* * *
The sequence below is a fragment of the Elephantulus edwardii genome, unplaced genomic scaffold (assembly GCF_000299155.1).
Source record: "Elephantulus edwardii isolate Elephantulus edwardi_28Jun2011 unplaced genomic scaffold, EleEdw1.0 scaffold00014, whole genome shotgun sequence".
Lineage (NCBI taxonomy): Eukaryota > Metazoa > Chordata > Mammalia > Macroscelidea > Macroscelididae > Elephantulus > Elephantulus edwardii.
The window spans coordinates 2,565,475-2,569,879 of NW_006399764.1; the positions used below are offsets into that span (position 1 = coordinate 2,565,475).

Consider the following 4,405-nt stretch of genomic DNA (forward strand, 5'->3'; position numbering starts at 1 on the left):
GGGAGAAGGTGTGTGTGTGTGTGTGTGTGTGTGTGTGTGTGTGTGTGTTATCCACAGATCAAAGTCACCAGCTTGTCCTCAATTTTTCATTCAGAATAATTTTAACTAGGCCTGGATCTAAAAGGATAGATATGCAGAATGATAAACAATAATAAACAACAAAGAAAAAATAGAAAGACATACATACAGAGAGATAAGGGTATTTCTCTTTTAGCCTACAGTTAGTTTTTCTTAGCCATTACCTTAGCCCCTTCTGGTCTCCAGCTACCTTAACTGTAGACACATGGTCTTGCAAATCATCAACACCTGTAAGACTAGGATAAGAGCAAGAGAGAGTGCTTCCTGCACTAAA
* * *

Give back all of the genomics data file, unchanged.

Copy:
The sequence below is a fragment of the Elephantulus edwardii genome, unplaced genomic scaffold (assembly GCF_000299155.1).
Source record: "Elephantulus edwardii isolate Elephantulus edwardi_28Jun2011 unplaced genomic scaffold, EleEdw1.0 scaffold00014, whole genome shotgun sequence".
Lineage (NCBI taxonomy): Eukaryota > Metazoa > Chordata > Mammalia > Macroscelidea > Macroscelididae > Elephantulus > Elephantulus edwardii.
The window spans coordinates 2,565,475-2,569,879 of NW_006399764.1; the positions used below are offsets into that span (position 1 = coordinate 2,565,475).

Consider the following 4,405-nt stretch of genomic DNA (forward strand, 5'->3'; position numbering starts at 1 on the left):
GGGAGAAGGTGTGTGTGTGTGTGTGTGTGTGTGTGTGTGTGTGTGTGTTATCCACAGATCAAAGTCACCAGCTTGTCCTCAATTTTTCATTCAGAATAATTTTAACTAGGCCTGGATCTAAAAGGATAGATATGCAGAATGATAAACAATAATAAACAACAAAGAAAAAATAGAAAGACATACATACAGAGAGATAAGGGTATTTCTCTTTTAGCCTACAGTTAGTTTTTCTTAGCCATTACCTTAGCCCCTTCTGGTCTCCAGCTACCTTAACTGTAGACACATGGTCTTGCAAATCATCAACACCTGTAAGACTAGGATAAGAGCAAGAGAGAGTGCTTCCTGCACTAAA